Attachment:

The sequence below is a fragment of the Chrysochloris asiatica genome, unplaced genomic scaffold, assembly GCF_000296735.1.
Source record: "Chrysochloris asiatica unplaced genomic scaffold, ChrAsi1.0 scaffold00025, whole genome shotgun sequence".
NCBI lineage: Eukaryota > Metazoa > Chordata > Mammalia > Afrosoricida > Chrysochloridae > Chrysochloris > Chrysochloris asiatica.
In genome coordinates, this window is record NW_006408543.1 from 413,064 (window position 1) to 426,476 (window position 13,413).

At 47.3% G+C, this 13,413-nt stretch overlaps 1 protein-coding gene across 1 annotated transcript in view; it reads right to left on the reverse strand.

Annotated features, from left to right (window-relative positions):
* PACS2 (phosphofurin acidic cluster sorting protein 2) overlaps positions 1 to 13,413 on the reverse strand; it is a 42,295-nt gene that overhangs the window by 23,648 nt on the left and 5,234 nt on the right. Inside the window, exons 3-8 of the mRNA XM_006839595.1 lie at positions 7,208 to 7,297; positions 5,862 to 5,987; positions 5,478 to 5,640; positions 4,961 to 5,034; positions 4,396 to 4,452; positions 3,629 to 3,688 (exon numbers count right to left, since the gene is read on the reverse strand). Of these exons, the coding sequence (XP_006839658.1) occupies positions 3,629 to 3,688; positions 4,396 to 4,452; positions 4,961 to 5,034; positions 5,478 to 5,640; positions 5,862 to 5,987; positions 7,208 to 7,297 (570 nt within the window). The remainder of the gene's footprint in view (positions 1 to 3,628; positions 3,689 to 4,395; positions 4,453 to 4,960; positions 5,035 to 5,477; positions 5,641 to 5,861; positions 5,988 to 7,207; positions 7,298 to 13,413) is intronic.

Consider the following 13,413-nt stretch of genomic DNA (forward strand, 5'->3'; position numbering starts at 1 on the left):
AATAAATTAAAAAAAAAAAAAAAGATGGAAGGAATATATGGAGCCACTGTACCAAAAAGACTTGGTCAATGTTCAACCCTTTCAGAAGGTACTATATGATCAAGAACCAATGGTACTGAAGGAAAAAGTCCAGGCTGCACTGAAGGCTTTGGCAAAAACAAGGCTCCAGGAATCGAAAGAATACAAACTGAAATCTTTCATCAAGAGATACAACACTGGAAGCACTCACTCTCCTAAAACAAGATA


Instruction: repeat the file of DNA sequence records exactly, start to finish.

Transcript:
The sequence below is a fragment of the Chrysochloris asiatica genome, unplaced genomic scaffold, assembly GCF_000296735.1.
Source record: "Chrysochloris asiatica unplaced genomic scaffold, ChrAsi1.0 scaffold00025, whole genome shotgun sequence".
NCBI lineage: Eukaryota > Metazoa > Chordata > Mammalia > Afrosoricida > Chrysochloridae > Chrysochloris > Chrysochloris asiatica.
In genome coordinates, this window is record NW_006408543.1 from 413,064 (window position 1) to 426,476 (window position 13,413).

At 47.3% G+C, this 13,413-nt stretch overlaps 1 protein-coding gene across 1 annotated transcript in view; it reads right to left on the reverse strand.

Annotated features, from left to right (window-relative positions):
* PACS2 (phosphofurin acidic cluster sorting protein 2) overlaps positions 1 to 13,413 on the reverse strand; it is a 42,295-nt gene that overhangs the window by 23,648 nt on the left and 5,234 nt on the right. Inside the window, exons 3-8 of the mRNA XM_006839595.1 lie at positions 7,208 to 7,297; positions 5,862 to 5,987; positions 5,478 to 5,640; positions 4,961 to 5,034; positions 4,396 to 4,452; positions 3,629 to 3,688 (exon numbers count right to left, since the gene is read on the reverse strand). Of these exons, the coding sequence (XP_006839658.1) occupies positions 3,629 to 3,688; positions 4,396 to 4,452; positions 4,961 to 5,034; positions 5,478 to 5,640; positions 5,862 to 5,987; positions 7,208 to 7,297 (570 nt within the window). The remainder of the gene's footprint in view (positions 1 to 3,628; positions 3,689 to 4,395; positions 4,453 to 4,960; positions 5,035 to 5,477; positions 5,641 to 5,861; positions 5,988 to 7,207; positions 7,298 to 13,413) is intronic.

Consider the following 13,413-nt stretch of genomic DNA (forward strand, 5'->3'; position numbering starts at 1 on the left):
AATAAATTAAAAAAAAAAAAAAAGATGGAAGGAATATATGGAGCCACTGTACCAAAAAGACTTGGTCAATGTTCAACCCTTTCAGAAGGTACTATATGATCAAGAACCAATGGTACTGAAGGAAAAAGTCCAGGCTGCACTGAAGGCTTTGGCAAAAACAAGGCTCCAGGAATCGAAAGAATACAAACTGAAATCTTTCATCAAGAGATACAACACTGGAAGCACTCACTCTCCTAAAACAAGATA